Several people have reached out recently to ask about our stance on Boston’s plans for overhauling Melnea Cass Boulevard. As you may have read, many Roxbury residents and environmental advocates oppose the city’s plans because they involve removing more than 100 mature trees. We share those concerns. So although the BCU has for years been supportive of the city’s goal to improve safety for all people on Melnea Cass Blvd — particularly those biking and walking — we don’t believe the current plan is the best one, nor that the process has been truly inclusive of the community’s voice and concerns.
Though many take it for granted, shade is an environmental justice issue. Trees play a critical role in boosting air quality and mitigating urban heat, but they’re distributed inequitably along racial and economic lines. Boston is no exception. Losing mature trees, even though Boston plans to plant new young ones in their place, would be a major blow to an area where more than 90% of residents are non-white, and where residents already face disproportionately poor air quality and the urban heat island effect.
Friends of Melnea Cass Boulevard are leading a petition calling for a public hearing about tree removal. We support this petition, and encourage you to add your name below.
To be clear: As is, Melnea Cass is unsafe for everyone, with one of the highest crash rates in Boston for all modes of transportation. Although a narrow bike path currently spans the entire length of Melnea Cass Blvd, it is so riddled with protruding tree roots that many consider it unrideable. Something must change.
When Boston began the latest Melnea Cass project in 2014, plans called for the removal of more than 240 trees. In response, we amplified efforts by residents (led by Friends of Melnea Cass Boulevard), activists and advocacy groups to save as many trees as possible while still moving forward important mobility and safety improvements. For four years, while we were engaged with this project, advocates and the city worked together to bring the tree removal total down to 48; of those 48, we were told at least half were unhealthy and/or dying. At that time, we felt the group had made quite a bit of progress, and while no parties were entirely satisfied with the final plans, we believed this was the best possible compromise.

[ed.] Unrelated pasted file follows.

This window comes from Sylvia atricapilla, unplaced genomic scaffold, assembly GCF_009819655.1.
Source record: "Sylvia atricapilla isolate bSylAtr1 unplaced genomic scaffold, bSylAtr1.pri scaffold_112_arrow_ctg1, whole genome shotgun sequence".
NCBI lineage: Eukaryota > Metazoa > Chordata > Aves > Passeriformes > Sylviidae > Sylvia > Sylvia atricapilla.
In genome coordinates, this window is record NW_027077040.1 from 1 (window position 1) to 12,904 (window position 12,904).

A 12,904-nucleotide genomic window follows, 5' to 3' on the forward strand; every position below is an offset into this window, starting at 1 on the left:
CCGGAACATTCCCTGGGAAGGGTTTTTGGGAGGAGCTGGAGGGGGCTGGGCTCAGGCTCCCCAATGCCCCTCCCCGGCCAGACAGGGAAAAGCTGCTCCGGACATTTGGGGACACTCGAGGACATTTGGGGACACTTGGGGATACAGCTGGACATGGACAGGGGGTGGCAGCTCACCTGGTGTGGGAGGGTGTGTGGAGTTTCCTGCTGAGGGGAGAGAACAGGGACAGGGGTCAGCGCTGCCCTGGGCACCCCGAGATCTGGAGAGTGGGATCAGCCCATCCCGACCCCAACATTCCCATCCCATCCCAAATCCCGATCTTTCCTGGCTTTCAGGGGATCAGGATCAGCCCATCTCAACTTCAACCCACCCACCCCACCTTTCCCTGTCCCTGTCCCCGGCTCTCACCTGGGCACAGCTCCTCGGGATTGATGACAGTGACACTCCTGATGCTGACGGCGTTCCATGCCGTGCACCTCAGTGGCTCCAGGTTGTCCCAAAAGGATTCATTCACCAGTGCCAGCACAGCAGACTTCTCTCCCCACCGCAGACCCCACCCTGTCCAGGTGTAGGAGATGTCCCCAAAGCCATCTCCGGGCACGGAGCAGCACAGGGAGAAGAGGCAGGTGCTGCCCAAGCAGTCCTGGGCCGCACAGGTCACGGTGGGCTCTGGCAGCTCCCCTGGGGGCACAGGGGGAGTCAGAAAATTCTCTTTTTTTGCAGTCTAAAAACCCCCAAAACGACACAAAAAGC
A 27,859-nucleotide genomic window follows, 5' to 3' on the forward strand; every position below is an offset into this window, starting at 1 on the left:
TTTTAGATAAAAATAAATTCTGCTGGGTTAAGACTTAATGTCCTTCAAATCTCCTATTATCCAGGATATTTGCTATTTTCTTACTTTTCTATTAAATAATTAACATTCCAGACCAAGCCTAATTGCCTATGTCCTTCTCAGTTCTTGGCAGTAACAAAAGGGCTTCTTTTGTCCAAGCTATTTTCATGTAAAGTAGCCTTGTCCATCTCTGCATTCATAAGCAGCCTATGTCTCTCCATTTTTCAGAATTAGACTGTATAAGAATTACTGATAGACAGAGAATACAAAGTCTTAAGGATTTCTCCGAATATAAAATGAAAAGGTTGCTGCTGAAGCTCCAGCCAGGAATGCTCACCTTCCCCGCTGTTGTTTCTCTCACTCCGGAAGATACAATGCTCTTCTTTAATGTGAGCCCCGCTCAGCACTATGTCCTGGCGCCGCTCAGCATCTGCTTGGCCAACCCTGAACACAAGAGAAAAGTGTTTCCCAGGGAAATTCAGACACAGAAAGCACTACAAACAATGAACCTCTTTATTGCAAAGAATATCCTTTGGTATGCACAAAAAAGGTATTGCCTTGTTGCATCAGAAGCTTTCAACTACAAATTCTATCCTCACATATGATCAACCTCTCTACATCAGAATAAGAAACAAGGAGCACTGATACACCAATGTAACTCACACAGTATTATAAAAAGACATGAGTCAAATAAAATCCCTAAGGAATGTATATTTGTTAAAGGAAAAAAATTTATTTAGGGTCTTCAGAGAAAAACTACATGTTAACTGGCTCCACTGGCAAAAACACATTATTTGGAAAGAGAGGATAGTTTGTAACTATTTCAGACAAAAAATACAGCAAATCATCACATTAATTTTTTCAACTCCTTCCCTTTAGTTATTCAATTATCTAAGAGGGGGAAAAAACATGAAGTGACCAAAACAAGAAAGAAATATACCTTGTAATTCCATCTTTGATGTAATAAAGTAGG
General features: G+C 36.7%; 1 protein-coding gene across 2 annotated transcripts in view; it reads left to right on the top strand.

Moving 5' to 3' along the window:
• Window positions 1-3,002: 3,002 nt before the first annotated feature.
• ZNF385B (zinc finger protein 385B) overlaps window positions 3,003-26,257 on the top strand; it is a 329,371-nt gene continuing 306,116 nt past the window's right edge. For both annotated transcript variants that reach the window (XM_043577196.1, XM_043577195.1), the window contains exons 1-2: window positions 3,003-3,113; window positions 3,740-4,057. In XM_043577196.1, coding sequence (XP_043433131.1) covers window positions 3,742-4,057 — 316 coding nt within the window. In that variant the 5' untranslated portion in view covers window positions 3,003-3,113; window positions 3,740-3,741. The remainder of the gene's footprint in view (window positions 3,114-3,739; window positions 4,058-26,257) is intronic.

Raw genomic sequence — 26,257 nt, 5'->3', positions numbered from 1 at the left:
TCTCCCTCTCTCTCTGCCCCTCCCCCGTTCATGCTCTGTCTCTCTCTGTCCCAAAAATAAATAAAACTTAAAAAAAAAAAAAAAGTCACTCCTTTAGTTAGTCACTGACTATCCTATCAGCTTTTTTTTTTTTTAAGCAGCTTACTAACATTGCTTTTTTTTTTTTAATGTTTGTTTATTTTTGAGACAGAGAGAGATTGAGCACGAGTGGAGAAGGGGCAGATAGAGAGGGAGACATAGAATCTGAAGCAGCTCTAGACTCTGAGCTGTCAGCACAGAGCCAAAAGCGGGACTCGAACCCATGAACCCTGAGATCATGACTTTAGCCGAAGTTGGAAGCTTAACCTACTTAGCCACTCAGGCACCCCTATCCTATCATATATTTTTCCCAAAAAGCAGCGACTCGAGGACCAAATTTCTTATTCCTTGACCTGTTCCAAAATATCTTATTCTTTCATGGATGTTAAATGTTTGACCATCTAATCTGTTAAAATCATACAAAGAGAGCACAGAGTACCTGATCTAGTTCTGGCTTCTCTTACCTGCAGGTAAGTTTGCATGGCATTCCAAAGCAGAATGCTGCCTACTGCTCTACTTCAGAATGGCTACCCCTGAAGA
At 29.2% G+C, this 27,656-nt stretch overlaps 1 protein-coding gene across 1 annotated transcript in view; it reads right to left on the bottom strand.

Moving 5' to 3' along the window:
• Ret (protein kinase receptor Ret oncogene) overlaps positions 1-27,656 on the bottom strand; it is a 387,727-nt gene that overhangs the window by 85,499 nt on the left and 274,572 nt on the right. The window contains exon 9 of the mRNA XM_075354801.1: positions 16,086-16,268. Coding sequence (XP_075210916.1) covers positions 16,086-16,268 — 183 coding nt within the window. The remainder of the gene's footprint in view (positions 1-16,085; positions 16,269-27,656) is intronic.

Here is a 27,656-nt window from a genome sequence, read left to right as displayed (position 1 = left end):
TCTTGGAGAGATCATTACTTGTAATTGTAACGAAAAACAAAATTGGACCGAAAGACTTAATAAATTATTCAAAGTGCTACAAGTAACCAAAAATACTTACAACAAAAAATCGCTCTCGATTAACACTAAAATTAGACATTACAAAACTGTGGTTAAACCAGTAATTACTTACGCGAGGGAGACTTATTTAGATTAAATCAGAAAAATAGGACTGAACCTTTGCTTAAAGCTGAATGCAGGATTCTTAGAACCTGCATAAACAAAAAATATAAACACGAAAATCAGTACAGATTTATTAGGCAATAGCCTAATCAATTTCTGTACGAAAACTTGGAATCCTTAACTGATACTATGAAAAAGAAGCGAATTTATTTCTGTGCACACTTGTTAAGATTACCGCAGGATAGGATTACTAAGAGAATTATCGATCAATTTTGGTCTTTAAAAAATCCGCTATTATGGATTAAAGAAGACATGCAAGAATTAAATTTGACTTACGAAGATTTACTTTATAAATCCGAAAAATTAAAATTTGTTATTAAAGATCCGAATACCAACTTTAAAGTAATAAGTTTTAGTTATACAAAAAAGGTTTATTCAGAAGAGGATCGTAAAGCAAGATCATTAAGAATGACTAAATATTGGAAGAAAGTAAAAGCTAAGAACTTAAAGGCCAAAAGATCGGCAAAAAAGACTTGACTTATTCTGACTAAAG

However, in the two years since then, plans have somehow ballooned — out of the public eye — to a loss of 121 mature trees. We believe this latest tally is excessive, and are concerned about how Boston arrived at it despite the previous public process.
You may be wondering: Why are we speaking up now, and not sooner?
- As noted above, the number of trees slated for removal more than doubled since we were last informed about the plans. At a public hearing in March 2018, Boston presented plans in the 25% design stage. A MEPA certification (standard environmental review process) of those plans showed removal of only 48 mature street trees. Satisfied with what we believed was a settled outcome, we directed our organizing efforts on other projects. It was only recently that we learned these plans had changed.